The recent surge in popularity of wild swimming (also referred to as open water swimming or cold water swimming), or swimming in natural ‘blue spaces’, including rivers, lakes or the sea, has highlighted the significant scale of opportunity to leverage the use of blue spaces as community assets to combat health inequalities.
However, despite the well documented physical and mental health benefits of wild swimming that are relevant to large groups of the population suffering from ill health, current prevention and intervention strategies that focus on wild swimming to mitigate health inequalities tend to be local, place-based and disparate, and lack an overall joined-up approach that would allow them to be
scaled up to benefit whole communities as part of established health policy.
In collaboration with our project partners (Swim England, Black Swimming Association, The National Trust, Freshwater Biological Association, UK Centre for Hydrology and Ecology, Leicestershire County Council, Norwegian Institute for Water Research, Social Prescribing at Partners Health, and Thrive health content developers), we have identified one of the main barriers to scaling up successful place based approaches: the current lack of integrated information about the mental and physical health benefits of wild swimming alongside the risks related to water quality and safety aspects of specific blue spaces that people use for swimming.
Our project will have significant benefits for users within and beyond the academic community. We will develop a new mixed methods approach, drawing on corpus linguistics and narrative analysis, to create effective public health messaging that includes content from a range of academic disciplines. This content, in turn, will be of benefit to promoters and commissioners of wild swimming in the health ecosystem, allowing for scale up of local initiatives. Ultimately our project will benefit the many individuals and diverse communities who will be enabled to enjoy wild swimming in a safe way to improve health, and to gain an increased awareness of the nature of blue spaces and their role as a community asset.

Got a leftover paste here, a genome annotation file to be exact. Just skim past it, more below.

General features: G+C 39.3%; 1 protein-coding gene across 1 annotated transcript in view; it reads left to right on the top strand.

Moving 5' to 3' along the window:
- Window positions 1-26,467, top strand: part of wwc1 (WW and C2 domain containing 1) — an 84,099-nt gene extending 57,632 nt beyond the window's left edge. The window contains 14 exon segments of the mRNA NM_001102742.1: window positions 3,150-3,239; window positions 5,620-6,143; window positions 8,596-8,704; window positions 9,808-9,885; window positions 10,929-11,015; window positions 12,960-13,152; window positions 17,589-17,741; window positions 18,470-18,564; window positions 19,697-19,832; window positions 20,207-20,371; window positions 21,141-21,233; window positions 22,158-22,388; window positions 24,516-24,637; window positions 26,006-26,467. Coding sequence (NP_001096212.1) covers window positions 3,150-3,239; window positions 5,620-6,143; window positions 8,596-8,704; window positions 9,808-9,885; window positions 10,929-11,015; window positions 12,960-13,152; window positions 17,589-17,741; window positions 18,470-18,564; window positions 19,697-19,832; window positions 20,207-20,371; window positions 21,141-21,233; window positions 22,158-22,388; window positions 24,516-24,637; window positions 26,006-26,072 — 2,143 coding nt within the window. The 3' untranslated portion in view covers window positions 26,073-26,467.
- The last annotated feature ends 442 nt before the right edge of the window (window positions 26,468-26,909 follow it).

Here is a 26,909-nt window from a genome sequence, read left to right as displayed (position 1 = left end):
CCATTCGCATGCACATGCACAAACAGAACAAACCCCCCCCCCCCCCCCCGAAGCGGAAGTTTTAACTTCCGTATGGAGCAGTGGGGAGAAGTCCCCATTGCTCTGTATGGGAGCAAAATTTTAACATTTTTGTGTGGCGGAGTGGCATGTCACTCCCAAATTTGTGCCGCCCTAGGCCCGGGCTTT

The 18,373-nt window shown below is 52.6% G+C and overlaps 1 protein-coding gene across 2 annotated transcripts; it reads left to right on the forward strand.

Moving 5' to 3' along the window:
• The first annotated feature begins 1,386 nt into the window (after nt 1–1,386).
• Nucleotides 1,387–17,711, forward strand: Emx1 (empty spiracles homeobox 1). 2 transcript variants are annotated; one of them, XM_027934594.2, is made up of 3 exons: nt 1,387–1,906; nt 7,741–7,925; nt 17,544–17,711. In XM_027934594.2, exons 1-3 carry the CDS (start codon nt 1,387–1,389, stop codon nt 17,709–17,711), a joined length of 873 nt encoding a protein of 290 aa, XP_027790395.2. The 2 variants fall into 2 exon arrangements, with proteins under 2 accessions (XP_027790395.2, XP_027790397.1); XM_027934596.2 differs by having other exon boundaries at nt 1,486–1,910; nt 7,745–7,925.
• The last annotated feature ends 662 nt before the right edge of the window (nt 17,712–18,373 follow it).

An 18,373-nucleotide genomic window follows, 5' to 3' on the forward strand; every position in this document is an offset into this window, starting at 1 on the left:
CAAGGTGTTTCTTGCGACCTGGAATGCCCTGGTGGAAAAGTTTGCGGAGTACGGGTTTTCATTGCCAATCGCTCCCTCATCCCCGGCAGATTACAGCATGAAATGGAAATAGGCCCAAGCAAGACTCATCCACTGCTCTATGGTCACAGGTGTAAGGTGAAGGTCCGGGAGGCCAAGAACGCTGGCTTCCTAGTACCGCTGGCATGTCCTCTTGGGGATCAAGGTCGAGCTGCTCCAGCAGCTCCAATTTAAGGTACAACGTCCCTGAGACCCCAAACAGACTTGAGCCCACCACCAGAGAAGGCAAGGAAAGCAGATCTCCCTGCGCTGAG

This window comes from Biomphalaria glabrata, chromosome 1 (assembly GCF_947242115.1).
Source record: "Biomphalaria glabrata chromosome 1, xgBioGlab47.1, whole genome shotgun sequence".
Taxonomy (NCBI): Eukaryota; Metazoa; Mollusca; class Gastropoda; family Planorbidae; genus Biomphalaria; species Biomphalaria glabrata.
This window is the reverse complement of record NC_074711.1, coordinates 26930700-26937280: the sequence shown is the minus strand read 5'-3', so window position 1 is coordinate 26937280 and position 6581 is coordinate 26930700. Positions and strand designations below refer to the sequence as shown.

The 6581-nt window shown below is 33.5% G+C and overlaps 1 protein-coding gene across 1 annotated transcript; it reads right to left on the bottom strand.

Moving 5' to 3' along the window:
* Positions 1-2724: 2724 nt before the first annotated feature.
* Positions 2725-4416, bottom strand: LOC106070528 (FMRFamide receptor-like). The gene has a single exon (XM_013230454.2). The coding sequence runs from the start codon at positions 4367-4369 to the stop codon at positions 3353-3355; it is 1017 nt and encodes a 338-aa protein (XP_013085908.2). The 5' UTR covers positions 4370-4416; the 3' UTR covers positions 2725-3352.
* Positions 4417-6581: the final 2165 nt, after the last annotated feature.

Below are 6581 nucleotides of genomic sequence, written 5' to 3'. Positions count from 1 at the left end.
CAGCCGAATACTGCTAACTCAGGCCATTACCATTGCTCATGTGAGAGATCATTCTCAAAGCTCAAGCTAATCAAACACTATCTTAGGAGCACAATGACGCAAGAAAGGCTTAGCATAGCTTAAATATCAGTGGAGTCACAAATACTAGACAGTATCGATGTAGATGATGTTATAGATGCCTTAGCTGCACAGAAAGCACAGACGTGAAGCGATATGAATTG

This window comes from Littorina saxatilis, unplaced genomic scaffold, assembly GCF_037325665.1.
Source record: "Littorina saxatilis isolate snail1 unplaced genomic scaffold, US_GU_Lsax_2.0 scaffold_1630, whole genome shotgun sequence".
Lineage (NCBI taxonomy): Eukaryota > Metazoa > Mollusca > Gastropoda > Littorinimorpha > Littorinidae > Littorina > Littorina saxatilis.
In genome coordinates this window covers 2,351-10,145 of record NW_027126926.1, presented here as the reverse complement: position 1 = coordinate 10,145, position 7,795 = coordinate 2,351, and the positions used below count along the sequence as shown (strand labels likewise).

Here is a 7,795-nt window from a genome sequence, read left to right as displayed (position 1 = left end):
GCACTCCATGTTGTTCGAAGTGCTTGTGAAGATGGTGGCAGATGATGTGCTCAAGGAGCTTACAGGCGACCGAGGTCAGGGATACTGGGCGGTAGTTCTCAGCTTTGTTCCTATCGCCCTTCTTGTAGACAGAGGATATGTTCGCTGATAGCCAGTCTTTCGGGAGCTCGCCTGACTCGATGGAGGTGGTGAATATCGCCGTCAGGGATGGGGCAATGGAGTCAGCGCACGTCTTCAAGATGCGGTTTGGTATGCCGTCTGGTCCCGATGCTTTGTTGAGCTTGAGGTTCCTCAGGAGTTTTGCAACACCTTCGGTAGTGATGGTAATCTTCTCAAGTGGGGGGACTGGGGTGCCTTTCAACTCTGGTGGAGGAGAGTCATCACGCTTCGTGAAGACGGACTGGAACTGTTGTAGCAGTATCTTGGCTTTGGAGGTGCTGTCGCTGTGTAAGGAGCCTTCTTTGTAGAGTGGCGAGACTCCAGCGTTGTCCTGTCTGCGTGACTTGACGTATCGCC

The project ‘Wild Swimming and Blue Spaces: Mobilising interdisciplinary knowledge and partnerships to combat health inequalities at scale’ is funded by AHRC/MRC/NERC, grant reference AH/W007835/1, and runs from January 2022 to January 2023. It is led by the University of Nottingham in collaboration with Cardiff University and the Netherlands Institute of Ecology, and working in partnership with Swim England, Black Swimming Association, The National Trust, Freshwater Biological Association, UK Centre for Hydrology and Ecology, Leicestershire County Council, Norwegian Institute for Water Research, Partners Health, and Thrive Agency.
Illustrations copyright Carol Adlam